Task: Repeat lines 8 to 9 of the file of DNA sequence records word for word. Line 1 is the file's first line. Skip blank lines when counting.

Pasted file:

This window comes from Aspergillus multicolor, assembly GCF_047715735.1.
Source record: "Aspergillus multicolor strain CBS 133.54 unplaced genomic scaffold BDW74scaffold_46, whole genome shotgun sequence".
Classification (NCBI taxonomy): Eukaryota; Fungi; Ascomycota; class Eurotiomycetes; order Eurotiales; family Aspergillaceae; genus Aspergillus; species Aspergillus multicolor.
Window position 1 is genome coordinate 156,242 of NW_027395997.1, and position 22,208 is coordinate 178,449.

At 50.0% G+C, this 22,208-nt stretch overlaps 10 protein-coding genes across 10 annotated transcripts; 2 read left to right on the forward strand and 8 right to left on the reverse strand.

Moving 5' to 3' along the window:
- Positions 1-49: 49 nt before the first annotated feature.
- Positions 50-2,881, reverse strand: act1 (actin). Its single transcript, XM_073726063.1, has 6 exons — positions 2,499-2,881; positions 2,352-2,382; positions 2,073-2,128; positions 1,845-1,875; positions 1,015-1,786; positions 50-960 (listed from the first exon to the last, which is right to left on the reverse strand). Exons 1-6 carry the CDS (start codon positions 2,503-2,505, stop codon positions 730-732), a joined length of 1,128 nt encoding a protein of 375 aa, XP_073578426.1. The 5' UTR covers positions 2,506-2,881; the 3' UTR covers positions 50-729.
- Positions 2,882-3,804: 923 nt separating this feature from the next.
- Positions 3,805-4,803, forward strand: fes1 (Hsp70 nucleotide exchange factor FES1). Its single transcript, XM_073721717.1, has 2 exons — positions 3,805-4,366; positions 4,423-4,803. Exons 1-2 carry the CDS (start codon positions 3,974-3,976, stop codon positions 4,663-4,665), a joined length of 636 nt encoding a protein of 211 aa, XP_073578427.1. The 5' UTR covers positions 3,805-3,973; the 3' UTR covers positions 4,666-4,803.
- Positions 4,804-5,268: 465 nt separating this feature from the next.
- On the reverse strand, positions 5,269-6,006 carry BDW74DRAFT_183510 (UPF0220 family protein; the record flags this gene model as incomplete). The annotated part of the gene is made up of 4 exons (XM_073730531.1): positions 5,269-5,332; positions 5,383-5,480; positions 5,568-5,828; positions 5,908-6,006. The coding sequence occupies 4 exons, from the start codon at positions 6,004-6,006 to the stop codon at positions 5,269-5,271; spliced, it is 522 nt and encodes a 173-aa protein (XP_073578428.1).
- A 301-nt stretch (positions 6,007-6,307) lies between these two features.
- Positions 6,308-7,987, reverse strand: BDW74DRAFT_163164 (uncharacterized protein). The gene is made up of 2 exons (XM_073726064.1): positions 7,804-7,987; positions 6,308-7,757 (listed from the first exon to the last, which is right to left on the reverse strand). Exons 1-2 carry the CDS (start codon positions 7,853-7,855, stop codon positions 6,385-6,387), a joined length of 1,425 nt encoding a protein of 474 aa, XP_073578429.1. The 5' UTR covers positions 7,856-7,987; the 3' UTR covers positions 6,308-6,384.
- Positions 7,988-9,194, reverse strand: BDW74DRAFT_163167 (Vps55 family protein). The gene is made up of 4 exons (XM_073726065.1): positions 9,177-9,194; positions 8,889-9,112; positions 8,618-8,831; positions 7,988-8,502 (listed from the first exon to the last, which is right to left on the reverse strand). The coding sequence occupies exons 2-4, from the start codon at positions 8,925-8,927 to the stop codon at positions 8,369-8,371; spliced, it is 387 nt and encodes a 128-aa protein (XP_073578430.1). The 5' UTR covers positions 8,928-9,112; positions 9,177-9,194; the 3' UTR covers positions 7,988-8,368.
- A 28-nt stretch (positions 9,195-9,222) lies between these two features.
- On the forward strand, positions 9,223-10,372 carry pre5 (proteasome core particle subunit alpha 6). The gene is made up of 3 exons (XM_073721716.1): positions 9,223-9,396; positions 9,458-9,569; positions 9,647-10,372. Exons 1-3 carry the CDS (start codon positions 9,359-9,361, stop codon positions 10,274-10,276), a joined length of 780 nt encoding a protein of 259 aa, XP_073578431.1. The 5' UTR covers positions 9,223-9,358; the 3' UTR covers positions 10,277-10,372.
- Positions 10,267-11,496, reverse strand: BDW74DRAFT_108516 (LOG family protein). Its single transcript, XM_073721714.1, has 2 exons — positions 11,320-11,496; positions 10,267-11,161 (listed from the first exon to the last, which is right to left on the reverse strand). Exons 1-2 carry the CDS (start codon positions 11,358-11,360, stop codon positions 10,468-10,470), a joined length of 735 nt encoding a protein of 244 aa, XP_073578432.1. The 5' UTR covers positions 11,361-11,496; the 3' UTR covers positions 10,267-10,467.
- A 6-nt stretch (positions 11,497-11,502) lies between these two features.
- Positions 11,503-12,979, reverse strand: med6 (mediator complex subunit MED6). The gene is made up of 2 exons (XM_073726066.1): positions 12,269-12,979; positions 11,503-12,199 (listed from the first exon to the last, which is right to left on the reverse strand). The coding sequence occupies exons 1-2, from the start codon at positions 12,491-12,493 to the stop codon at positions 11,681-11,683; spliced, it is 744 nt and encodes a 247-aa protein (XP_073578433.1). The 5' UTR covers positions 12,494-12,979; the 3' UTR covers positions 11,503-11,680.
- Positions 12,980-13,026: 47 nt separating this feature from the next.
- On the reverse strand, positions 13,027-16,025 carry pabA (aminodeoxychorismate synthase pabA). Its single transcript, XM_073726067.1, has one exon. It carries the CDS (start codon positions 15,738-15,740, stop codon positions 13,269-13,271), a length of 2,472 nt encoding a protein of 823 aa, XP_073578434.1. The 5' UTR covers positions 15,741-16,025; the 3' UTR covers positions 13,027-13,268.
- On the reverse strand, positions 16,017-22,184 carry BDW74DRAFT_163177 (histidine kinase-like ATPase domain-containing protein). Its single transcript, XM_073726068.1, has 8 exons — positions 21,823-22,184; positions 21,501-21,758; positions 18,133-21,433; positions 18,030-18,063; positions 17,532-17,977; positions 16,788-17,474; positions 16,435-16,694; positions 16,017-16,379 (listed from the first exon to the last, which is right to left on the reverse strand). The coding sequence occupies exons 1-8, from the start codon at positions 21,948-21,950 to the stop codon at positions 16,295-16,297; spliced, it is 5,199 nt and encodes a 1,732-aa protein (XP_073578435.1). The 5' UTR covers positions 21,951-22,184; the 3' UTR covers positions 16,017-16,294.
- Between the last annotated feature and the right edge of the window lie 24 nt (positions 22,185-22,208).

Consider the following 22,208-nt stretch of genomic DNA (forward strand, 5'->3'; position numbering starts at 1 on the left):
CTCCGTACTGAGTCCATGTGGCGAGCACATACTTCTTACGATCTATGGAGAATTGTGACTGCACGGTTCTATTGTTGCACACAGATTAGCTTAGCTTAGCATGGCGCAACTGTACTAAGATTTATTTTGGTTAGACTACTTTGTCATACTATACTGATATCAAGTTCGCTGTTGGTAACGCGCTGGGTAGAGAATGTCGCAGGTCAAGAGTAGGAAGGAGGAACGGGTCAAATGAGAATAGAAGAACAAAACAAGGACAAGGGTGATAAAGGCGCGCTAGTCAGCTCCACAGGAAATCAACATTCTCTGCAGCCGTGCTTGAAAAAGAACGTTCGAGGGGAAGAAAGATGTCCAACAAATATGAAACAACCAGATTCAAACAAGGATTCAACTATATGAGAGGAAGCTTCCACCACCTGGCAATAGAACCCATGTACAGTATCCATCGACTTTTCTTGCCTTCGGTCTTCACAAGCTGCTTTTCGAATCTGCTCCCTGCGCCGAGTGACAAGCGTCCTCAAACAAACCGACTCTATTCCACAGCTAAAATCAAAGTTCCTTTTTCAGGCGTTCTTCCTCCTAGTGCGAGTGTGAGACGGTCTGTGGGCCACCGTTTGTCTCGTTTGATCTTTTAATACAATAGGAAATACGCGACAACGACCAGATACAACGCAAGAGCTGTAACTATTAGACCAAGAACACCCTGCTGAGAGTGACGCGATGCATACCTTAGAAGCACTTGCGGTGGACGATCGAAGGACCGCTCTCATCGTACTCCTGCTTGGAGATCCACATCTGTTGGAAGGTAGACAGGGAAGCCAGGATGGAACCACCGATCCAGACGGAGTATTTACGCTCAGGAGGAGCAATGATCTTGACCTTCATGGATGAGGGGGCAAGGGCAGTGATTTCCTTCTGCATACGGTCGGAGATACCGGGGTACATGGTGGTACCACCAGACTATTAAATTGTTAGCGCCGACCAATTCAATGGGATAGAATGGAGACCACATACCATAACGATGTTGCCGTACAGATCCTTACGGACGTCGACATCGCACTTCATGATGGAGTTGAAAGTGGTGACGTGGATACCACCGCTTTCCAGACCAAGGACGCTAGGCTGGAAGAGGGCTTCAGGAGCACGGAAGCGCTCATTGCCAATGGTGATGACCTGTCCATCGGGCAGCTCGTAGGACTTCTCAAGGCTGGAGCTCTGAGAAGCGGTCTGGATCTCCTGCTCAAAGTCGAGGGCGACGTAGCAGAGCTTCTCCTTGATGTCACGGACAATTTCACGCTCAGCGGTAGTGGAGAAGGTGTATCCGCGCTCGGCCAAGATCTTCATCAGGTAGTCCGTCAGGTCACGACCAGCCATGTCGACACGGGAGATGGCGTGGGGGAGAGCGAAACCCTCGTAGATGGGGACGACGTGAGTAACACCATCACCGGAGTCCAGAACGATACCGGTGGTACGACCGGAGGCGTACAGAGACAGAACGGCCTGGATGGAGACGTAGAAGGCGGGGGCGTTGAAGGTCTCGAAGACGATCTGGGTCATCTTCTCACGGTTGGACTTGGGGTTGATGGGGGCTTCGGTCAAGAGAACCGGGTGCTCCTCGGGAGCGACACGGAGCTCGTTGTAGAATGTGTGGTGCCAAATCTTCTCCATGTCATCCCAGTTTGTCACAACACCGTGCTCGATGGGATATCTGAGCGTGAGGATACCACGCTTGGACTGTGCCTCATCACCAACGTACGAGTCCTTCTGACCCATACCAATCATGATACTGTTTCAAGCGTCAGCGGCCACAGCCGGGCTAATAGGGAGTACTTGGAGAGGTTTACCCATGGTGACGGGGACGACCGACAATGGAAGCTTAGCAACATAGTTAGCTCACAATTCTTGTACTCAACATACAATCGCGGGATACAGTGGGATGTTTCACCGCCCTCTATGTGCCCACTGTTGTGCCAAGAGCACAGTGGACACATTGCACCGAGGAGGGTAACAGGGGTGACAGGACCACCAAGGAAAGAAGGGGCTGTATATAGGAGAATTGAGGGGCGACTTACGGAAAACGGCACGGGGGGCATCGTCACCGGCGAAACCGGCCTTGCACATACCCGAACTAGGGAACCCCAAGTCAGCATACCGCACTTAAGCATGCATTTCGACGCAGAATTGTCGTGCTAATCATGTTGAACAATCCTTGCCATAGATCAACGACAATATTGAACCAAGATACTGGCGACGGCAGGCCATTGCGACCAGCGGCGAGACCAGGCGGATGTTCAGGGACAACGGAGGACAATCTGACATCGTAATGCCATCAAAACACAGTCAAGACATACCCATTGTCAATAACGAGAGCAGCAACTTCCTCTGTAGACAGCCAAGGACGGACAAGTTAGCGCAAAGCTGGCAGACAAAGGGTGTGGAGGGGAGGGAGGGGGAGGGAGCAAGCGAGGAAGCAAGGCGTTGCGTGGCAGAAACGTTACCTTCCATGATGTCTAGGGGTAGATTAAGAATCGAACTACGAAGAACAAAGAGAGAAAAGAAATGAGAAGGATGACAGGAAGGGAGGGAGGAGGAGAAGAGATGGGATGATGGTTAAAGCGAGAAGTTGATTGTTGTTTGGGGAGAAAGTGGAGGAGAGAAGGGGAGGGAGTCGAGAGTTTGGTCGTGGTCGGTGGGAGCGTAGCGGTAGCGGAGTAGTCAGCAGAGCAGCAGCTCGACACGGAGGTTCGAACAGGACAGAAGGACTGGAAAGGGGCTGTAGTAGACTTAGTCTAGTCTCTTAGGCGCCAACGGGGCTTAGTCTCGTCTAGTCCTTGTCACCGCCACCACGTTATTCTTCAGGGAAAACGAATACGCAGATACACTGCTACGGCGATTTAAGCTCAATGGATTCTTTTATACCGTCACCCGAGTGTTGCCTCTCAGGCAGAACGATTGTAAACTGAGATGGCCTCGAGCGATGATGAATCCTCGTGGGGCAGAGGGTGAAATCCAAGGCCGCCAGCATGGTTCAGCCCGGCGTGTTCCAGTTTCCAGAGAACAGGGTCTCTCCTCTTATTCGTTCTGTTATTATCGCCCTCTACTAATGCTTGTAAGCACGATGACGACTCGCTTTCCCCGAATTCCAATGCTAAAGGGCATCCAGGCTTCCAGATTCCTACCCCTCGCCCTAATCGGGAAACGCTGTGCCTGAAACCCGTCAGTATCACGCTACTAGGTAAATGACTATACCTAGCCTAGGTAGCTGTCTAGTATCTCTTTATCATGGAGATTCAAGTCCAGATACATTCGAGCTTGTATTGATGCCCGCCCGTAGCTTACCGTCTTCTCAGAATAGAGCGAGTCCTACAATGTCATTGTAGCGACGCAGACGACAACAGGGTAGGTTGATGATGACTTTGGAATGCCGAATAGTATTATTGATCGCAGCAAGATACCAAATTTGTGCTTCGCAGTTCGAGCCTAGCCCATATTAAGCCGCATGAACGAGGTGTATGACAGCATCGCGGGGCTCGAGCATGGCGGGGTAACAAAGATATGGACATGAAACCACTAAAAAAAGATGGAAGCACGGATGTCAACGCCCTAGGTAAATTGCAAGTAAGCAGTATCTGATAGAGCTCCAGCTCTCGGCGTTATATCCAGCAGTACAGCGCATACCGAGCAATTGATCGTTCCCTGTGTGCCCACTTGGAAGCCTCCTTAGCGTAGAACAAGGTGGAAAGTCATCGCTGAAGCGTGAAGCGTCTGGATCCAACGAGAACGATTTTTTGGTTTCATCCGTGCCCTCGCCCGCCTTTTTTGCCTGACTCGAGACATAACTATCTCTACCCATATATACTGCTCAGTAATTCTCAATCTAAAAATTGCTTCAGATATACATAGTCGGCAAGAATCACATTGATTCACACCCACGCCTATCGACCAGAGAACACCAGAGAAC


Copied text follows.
- Positions 50-2,881, reverse strand: act1 (actin). Its single transcript, XM_073726063.1, has 6 exons — positions 2,499-2,881; positions 2,352-2,382; positions 2,073-2,128; positions 1,845-1,875; positions 1,015-1,786; positions 50-960 (listed from the first exon to the last, which is right to left on the reverse strand). Exons 1-6 carry the CDS (start codon positions 2,503-2,505, stop codon positions 730-732), a joined length of 1,128 nt encoding a protein of 375 aa, XP_073578426.1. The 5' UTR covers positions 2,506-2,881; the 3' UTR covers positions 50-729.
- Positions 2,882-3,804: 923 nt separating this feature from the next.